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  • Jimmy Sandlin

Why a “Safety Plan” is Unsafe for Grandparents

Updated: Jul 21, 2020



I am routinely contacted by grandparents after the Department of Human Resources has placed a grandchild in their care under a Safety Plan. In most cases the grandparents know very little about Safety Plans other than what they have been told by their child and/or the DHR case worker. The legal definition of a Safety Plan is listed below:

“Safety plans are developed to protect children from safety threats when the parents’/primary caregivers’ protective capacities are insufficient…Out of Home (Non-Foster Care) Safety plans [are] designed to provide protection for children whose parents, legal custodians, or primary caregivers agree for them to live temporarily with others (e.g., relatives, neighbors, friends). The agreement is made between the parents, legal custodians or primary caregivers, the child welfare staff and the person responsible for providing protection. The home of the person providing protection does not have to be approved as a foster family home. As part of the safety plan approval process, child welfare staff shall make a visit to the home prior to the child being placed, except in emergency situations, in which case a home visit is made no later than the next calendar day or with supervisory approval the next working day.

The typical scenario from the grandparent’s perspective is that their child contacts them in a panic and relays the details of an event which culminated with DHR in the home. The DHR caseworker is usually present at the time the call is made and informs the grandparents that their grandchildren may be placed in the custody of the State of Alabama unless the grandparent is willing to allow the grandchildren to temporarily reside with them. The grandparents agree to the placement and the children are brought to the grandparents’ home. Paperwork is presented for them to sign and the caseworker departs, leaving the children in the grandparents’ care. In many cases the grandparents do not know how long this arrangement will last or what specific requirements DHR has of them. What the grandparents usually do not know is that DHR can end the Safety Plan without warning and place the grandchildren in foster care, even if the grandparents have done everything that was asked of them by DHR.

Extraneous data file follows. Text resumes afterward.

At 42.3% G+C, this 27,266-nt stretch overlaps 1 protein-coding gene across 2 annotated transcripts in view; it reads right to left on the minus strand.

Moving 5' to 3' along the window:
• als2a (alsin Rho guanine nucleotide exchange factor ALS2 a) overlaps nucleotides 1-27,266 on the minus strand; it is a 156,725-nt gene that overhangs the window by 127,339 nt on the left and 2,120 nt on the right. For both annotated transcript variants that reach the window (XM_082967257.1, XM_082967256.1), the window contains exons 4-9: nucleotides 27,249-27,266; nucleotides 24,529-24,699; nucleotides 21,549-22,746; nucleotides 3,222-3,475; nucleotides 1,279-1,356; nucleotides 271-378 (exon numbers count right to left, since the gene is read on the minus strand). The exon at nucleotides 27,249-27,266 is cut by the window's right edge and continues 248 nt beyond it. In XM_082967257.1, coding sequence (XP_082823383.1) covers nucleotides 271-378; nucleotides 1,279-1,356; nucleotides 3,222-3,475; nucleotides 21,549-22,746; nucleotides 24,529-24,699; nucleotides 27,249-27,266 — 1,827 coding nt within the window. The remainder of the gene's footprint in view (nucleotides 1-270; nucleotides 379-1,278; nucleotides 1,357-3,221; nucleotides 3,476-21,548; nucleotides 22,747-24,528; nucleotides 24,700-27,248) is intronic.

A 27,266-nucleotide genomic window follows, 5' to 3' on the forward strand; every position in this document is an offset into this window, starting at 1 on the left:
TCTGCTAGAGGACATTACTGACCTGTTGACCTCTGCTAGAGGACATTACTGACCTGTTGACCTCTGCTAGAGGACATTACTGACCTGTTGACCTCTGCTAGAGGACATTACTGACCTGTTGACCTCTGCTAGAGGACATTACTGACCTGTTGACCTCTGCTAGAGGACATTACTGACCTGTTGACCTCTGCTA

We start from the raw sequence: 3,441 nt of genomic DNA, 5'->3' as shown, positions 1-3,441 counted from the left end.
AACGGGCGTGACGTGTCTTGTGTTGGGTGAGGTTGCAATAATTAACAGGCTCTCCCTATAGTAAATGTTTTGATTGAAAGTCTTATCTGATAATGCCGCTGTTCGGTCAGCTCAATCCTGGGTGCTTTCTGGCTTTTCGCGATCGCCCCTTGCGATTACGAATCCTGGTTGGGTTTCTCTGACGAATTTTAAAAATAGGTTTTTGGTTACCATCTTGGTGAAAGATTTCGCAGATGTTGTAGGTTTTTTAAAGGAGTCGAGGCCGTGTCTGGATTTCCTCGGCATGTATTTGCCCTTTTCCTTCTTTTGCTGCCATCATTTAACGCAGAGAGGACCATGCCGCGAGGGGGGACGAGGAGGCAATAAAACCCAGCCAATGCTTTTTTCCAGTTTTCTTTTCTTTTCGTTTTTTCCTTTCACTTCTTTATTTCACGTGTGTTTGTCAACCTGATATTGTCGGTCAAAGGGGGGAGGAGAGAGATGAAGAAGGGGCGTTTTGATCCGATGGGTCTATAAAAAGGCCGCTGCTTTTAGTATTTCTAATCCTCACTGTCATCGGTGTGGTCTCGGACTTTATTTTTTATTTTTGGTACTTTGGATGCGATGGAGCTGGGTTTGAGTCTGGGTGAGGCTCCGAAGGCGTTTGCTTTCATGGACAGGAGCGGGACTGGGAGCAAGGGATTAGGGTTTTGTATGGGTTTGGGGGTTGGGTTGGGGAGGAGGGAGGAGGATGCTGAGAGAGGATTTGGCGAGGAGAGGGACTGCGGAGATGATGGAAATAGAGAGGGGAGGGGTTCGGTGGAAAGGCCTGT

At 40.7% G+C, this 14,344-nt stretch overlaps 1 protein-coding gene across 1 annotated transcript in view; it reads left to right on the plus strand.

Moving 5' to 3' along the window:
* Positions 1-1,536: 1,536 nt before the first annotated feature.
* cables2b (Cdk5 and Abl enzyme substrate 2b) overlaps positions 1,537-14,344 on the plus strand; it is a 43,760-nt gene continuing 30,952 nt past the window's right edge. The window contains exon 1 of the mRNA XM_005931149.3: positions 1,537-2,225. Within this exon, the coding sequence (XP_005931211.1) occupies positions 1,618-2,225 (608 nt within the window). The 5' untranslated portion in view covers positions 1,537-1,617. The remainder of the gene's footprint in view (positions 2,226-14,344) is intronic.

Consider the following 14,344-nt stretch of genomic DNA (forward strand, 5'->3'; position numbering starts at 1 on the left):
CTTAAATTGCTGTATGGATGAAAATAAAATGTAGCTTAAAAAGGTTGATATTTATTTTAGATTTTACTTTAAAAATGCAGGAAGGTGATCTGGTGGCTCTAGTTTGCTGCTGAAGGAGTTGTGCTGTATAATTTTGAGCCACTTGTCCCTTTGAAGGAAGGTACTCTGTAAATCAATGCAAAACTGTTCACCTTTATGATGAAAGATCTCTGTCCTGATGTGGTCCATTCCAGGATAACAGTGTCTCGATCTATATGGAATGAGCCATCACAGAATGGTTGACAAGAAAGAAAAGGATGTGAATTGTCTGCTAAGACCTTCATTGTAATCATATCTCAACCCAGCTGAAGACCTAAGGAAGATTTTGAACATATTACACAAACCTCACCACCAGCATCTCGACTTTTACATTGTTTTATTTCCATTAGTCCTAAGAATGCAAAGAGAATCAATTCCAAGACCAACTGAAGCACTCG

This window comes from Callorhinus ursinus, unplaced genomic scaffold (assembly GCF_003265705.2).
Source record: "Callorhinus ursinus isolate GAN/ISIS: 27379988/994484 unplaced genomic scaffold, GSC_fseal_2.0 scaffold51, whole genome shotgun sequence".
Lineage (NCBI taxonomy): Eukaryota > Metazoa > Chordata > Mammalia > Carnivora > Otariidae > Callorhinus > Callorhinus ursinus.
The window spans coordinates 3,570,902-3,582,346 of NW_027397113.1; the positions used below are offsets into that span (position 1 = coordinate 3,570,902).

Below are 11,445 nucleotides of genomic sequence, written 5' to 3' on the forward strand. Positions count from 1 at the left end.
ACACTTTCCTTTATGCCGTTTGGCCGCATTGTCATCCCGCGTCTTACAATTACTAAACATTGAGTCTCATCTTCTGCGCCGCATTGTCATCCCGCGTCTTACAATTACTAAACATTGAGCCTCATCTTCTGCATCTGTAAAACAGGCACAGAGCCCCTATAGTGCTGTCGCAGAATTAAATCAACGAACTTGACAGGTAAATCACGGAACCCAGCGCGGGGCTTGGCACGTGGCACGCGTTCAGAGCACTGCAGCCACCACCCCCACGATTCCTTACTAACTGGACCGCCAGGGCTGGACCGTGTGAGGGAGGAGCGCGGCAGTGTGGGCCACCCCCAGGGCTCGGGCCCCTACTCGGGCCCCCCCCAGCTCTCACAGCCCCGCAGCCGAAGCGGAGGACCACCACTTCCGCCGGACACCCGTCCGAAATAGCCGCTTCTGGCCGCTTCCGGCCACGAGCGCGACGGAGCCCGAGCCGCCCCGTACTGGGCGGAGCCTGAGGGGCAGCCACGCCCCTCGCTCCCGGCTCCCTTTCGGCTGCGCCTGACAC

In other words, grandparents are placed in a very vulnerable situation when they agree to a Safety Plan. When I am advising grandparents in this situation, I always recommend that they immediately file for legal custody of the grandchildren. The reason for my recommendation is simple. If they gain legal custody, DHR will be out of the picture and out of their lives. Also, if they file immediately, the parents can consent to the change of custody and DHR’s consent is not required. The danger of continuing in a Safety Plan is that the arrangement is temporary. Under Alabama law a Safety Plan cannot extend beyond 90 days. If the parent has not adequately satisfied DHR that the concerns which initially caused their involvement have been addressed, the department must file for legal custody of the child. Once DHR has custody of the child(ren), they gain almost unlimited control over placement. Although the law requires that family members be given preference over a foster home, DHR may advocate for foster care if the caseworker has some concern about the grandparents’ home. These “concerns” can many times be trivial, or based upon hearsay, and the courts place a great weight on the caseworker’s recommendations. 

The best course of action in most cases is for the grandparents to obtain legal custody and then work with the parent to determine when the children should be returned. This is also advantageous to the parents due to the fact that they will usually be offered more contact with their children while in the care of a grandparent than they would receive if the children were in foster care. Also, the grandparents would be able to give more individualized attention to the parent’s progress as opposed to a DHR caseworker who may have dozens of other cases to attend to, and the court system which may not review the case for six months after the initial custody order. 

In my view, the grandparents are wise to gain control over the custody of their grandchildren and get DHR out of their lives. DO NOT WAIT UNTIL DHR HAS LEGAL CUSTODY. The road gets much tougher in those situations. 

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